Get acquainted with some of the performers at this year's Folk Alliance
at a Public Showcase held in the Center for Southern Folklore's
intimate Folklore Store on Friday, February 20 and Saturday February 21
at 8:00 p.m. These Public Showcases are free although it's
suggested that you bring a donation of two non-perishable food items
for the Memphis Food Bank. All ages welcome. The Center for Southern
Folklore Store is located at 123 S. Main Street @ the Peabody Place
Trolley Stop in the heart of downtown Memphis.
Friday's show features Stacey Earle & Mark Stuart, Act of Congress and Deering & Down.
Saturday, New York City's legendary African American String Band, The
Ebony Hillbillies, will perform as well as Valerie June and Andy Cohen.
Saturday, February 21
Ebony Hillbillies are not only one of the last black string bands in
America, they are the only string band based in NYC. Consisting of
fiddle, banjo, washboard and bass fiddle, they have successfully
created a following that has crossed over to audiences in pop, country,
bluegrass, folk, jazz and beyond while maintaining their grassroots
credibility. Their 19th century string band sound was popular in the
1920's and 1930's; and was a key element in the genesis of jazz and
virtually everything after (blues, bluegrass, rockabilly, rock &
roll, etc...). The Ebony Hillbillies' own extant CDs, 'Sabrina's
Holiday', 'EH Sessions Vol.1 & 2', and 'I Thought You Knew' provide
a great introduction to a largely forgotten cultural legacy. http://www.joespub.com/component/option,com_shows/task,view/Itemid,40/id,3910.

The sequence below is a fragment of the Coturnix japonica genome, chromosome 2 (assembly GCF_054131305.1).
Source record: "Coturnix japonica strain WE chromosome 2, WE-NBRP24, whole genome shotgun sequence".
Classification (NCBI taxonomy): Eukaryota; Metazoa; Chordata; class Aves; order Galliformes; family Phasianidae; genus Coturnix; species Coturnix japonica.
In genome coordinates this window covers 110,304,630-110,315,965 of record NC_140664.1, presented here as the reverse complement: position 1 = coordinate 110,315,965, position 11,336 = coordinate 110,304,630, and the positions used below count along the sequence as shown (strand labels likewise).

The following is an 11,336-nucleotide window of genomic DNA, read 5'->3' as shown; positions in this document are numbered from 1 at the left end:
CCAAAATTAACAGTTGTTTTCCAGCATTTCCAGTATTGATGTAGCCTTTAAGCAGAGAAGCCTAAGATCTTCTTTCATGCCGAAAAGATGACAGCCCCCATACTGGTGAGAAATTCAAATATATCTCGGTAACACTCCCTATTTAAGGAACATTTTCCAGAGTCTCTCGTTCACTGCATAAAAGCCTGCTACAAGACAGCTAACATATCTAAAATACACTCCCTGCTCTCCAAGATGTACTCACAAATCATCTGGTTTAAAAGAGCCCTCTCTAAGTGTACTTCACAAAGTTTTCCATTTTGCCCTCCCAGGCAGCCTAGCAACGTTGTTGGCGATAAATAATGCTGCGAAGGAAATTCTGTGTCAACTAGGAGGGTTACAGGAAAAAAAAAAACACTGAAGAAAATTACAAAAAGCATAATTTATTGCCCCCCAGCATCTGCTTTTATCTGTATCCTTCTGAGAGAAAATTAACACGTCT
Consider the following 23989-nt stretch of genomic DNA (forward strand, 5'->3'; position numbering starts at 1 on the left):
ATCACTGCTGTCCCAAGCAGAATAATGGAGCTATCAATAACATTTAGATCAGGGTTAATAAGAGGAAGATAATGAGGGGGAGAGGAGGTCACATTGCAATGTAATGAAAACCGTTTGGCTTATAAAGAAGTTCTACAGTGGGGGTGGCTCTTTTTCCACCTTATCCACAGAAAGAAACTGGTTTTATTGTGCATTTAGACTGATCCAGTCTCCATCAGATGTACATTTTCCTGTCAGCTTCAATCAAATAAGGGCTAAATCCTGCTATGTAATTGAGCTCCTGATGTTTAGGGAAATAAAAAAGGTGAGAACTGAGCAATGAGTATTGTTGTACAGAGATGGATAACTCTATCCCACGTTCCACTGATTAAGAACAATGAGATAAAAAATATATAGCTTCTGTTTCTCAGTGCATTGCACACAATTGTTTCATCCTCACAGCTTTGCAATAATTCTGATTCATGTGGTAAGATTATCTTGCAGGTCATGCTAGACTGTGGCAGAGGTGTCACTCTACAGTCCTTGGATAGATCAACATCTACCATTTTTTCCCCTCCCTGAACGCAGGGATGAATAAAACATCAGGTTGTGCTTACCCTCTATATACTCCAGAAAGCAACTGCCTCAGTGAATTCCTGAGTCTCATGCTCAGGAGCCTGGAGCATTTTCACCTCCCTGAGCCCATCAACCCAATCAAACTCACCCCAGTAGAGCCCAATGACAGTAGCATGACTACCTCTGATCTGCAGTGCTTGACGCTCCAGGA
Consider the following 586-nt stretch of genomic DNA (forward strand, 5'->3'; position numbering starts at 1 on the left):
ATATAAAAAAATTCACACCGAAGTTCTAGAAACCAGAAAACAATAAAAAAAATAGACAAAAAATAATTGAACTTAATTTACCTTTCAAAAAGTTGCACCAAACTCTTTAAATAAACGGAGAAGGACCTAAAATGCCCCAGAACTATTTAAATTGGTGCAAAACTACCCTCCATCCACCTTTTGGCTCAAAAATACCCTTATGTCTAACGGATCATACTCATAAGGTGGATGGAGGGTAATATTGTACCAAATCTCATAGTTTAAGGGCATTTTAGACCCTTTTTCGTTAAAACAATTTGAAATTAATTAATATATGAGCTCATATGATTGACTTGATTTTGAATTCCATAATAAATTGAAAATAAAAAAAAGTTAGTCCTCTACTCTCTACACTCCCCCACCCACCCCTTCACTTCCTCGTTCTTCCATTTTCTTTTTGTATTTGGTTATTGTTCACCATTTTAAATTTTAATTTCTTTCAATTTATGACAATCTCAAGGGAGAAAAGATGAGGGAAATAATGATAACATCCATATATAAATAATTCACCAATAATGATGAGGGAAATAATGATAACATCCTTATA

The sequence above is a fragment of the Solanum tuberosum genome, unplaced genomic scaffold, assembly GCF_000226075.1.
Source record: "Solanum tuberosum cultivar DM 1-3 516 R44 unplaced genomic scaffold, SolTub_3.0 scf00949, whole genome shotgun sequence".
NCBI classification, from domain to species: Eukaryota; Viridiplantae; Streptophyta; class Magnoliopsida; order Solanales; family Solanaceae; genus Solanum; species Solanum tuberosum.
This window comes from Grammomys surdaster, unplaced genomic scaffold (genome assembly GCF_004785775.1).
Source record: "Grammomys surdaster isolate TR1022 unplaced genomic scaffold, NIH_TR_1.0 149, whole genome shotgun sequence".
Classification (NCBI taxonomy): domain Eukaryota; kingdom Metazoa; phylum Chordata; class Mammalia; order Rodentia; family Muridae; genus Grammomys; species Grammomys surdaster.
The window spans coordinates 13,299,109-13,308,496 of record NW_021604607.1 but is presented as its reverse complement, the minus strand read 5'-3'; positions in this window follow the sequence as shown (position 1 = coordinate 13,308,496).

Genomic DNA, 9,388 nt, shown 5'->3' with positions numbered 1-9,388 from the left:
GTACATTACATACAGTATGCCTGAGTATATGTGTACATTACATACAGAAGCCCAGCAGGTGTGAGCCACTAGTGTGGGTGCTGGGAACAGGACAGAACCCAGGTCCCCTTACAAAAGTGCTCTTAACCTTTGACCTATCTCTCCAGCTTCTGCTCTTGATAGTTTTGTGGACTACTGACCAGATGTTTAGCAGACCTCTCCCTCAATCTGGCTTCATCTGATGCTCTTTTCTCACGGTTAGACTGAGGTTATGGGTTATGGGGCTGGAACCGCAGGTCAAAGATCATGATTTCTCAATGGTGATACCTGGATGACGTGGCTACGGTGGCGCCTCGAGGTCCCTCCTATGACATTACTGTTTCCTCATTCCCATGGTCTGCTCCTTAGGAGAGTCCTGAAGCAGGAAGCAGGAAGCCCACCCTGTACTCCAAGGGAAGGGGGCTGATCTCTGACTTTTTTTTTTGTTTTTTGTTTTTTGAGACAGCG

Magazine said it best. "Valerie June blends folk, soul, and even
ancient country elements and has emerged as one of the scene's best
kept secrets." With a wealth of diverse influences ranging from Tracy
Chapman to Elizabeth Cotton to Gillian Welch and the Carter Family,
Valerie has crafted her own sound which she calls "Original Organic
Moonshine Folk Music." http://www.myspace.com/valeriejune .
Cohen grew up in a house with a piano and a lot of Dixieland Jazz
records. Around the age of fifteen, he got bitten by the Folk Music
bug, and soon got to hear records by Big Bill Broonzy and the Jim
Kweskin Jug Band, both of which reminded him of the music he grew up
with. At sixteen, he saw Rev. Gary Davis, and his course was set. He
knew he had it in him to follow, study, perform and promote the music
of the Southeast. http://www.andycohenmusic.net/bio.html .
Friday, February 20
Earle and Mark Stuart began performing together again in 2008 after a
three year hiatus. Stacey and Mark are veteran musicians, both as solo
artists and band members (including a stint with Steve Earle and the
Dukes). However, it's their work as a duo with a no-nonsense, back to
basics approach to acoustic music that has earned them recognition and
an enthusiastic audience. Their latest recording is "Town Square" on
Gearle Records. http://www.staceyandmark.com/Duo%20Home/DuoHome.htm .
Birmingham band Act of Congress is an acoustic blend of bluegrass, rock and jazz -- a style often referred to as Newgrass.
Because of their musical diversity (symphony, jazz and bluegrass
musicians) they have been a favorite at Birmingham venues such as
Workplay and B&A Warehouse, as well as high profile weddings,
festivals, and corporate events over the last two years. http://www.wbhm.org/Tapestry/bands/ActofCongress.html .
Lahna Deering and Rev Neil Down combine sturdy, sweet female vocals
with clang-and-twang guitar textures. One can imagine the rich vocals,
reminiscent of Fleetwood Mac's Stevie Nicks and Margo Timmins of the
"Cowboy Junkies," paired with classic strings of Ike Turner, Keith
Richards, and Hubert Sumlin. During their musical and personal journey
together, they have lived in far flung locations from Alaska to
Baltimore to Ireland. The last couple of years have found Deering and
Down immersed in the blues of Memphis and the muddy browns of the
Mighty Mississippi River. http://deeringanddown.com/biography .